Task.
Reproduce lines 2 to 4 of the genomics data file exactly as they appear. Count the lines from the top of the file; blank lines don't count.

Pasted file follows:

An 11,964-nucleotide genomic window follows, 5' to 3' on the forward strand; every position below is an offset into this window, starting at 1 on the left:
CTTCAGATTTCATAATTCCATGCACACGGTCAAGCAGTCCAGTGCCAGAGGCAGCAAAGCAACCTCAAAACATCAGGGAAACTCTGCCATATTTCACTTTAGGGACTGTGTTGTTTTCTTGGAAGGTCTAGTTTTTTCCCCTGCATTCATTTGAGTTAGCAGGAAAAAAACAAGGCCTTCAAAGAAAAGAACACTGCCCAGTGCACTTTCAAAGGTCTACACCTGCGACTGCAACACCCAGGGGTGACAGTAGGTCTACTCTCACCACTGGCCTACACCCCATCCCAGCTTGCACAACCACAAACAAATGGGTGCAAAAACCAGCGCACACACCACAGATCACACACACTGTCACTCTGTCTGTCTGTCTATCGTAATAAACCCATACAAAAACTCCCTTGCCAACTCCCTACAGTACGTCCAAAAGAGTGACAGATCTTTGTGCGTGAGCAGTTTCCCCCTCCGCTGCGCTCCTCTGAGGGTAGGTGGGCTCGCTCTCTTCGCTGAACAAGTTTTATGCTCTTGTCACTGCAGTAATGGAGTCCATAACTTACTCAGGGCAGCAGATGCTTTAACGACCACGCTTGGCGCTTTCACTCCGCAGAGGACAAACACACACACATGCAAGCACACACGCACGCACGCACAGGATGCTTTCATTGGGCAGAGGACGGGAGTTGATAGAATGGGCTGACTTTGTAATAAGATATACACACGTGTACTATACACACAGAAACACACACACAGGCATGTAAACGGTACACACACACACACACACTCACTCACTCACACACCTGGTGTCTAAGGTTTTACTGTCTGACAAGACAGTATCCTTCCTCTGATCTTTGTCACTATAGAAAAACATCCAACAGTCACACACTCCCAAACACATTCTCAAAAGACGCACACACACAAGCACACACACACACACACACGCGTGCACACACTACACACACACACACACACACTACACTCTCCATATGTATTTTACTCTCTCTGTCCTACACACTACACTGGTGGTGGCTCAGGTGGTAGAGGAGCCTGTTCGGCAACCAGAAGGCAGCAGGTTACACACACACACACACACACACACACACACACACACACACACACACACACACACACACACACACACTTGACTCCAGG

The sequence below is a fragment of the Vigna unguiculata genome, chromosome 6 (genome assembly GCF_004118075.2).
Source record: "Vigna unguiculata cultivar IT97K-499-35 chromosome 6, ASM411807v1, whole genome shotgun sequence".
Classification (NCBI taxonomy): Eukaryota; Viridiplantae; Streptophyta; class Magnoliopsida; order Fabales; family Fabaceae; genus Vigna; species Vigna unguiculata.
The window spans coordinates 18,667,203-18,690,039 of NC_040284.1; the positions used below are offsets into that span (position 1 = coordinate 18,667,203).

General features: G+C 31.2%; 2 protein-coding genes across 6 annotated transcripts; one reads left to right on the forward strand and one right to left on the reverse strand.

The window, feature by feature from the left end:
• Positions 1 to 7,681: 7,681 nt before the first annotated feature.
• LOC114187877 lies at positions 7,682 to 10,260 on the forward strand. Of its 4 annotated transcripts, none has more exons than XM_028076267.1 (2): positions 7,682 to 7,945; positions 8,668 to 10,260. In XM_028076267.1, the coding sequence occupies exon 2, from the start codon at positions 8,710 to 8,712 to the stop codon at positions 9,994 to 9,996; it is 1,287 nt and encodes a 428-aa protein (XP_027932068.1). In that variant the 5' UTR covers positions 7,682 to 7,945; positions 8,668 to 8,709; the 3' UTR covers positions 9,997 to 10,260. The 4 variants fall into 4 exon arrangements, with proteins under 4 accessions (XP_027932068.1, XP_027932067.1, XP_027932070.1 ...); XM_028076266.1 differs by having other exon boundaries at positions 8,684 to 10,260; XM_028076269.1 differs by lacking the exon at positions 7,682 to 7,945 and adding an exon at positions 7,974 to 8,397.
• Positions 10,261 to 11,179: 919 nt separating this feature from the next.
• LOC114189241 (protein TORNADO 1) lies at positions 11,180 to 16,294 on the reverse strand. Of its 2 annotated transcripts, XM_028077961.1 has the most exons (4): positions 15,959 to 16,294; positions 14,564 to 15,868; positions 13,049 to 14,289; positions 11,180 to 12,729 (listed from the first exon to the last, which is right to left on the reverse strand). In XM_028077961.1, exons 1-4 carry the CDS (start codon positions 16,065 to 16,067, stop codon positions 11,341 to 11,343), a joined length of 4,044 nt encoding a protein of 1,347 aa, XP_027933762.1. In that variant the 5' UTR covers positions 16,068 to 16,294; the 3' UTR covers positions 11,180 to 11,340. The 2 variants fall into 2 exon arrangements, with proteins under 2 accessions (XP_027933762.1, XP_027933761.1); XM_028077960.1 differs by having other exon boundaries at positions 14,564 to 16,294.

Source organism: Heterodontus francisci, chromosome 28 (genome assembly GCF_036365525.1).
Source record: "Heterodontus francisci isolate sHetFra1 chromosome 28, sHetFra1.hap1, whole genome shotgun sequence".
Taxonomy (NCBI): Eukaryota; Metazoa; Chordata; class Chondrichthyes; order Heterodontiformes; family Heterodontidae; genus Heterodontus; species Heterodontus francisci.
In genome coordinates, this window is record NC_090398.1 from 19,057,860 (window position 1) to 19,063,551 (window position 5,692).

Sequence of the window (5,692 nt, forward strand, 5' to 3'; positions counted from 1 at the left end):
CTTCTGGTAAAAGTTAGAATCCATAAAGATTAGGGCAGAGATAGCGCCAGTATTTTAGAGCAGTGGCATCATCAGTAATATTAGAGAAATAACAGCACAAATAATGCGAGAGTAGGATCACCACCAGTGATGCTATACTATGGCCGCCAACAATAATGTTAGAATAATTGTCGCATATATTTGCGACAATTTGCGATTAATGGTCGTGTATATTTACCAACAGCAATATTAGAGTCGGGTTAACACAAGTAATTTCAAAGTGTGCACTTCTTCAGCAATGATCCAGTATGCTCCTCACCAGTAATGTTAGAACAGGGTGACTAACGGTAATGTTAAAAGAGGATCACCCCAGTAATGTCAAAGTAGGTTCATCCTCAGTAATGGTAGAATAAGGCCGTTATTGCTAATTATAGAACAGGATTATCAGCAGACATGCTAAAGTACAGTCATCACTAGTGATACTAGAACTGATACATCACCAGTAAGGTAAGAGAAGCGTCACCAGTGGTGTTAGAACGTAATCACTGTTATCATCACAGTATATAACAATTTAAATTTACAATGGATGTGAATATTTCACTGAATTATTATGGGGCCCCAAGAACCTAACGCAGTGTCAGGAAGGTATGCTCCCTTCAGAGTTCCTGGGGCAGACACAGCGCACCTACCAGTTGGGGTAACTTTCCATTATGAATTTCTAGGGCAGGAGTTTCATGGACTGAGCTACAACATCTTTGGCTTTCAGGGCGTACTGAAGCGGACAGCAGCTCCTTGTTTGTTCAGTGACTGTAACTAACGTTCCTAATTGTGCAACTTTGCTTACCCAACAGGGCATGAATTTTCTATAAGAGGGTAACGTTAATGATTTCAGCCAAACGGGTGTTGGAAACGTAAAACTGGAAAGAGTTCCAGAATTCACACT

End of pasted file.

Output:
CTTCAGATTTCATAATTCCATGCACACGGTCAAGCAGTCCAGTGCCAGAGGCAGCAAAGCAACCTCAAAACATCAGGGAAACTCTGCCATATTTCACTTTAGGGACTGTGTTGTTTTCTTGGAAGGTCTAGTTTTTTCCCCTGCATTCATTTGAGTTAGCAGGAAAAAAACAAGGCCTTCAAAGAAAAGAACACTGCCCAGTGCACTTTCAAAGGTCTACACCTGCGACTGCAACACCCAGGGGTGACAGTAGGTCTACTCTCACCACTGGCCTACACCCCATCCCAGCTTGCACAACCACAAACAAATGGGTGCAAAAACCAGCGCACACACCACAGATCACACACACTGTCACTCTGTCTGTCTGTCTATCGTAATAAACCCATACAAAAACTCCCTTGCCAACTCCCTACAGTACGTCCAAAAGAGTGACAGATCTTTGTGCGTGAGCAGTTTCCCCCTCCGCTGCGCTCCTCTGAGGGTAGGTGGGCTCGCTCTCTTCGCTGAACAAGTTTTATGCTCTTGTCACTGCAGTAATGGAGTCCATAACTTACTCAGGGCAGCAGATGCTTTAACGACCACGCTTGGCGCTTTCACTCCGCAGAGGACAAACACACACACATGCAAGCACACACGCACGCACGCACAGGATGCTTTCATTGGGCAGAGGACGGGAGTTGATAGAATGGGCTGACTTTGTAATAAGATATACACACGTGTACTATACACACAGAAACACACACACAGGCATGTAAACGGTACACACACACACACACACTCACTCACTCACACACCTGGTGTCTAAGGTTTTACTGTCTGACAAGACAGTATCCTTCCTCTGATCTTTGTCACTATAGAAAAACATCCAACAGTCACACACTCCCAAACACATTCTCAAAAGACGCACACACACAAGCACACACACACACACACACGCGTGCACACACTACACACACACACACACACACTACACTCTCCATATGTATTTTACTCTCTCTGTCCTACACACTACACTGGTGGTGGCTCAGGTGGTAGAGGAGCCTGTTCGGCAACCAGAAGGCAGCAGGTTACACACACACACACACACACACACACACACACACACACACACACACACACACACACACACACACACTTGACTCCAGG

The sequence below is a fragment of the Vigna unguiculata genome, chromosome 6 (genome assembly GCF_004118075.2).
Source record: "Vigna unguiculata cultivar IT97K-499-35 chromosome 6, ASM411807v1, whole genome shotgun sequence".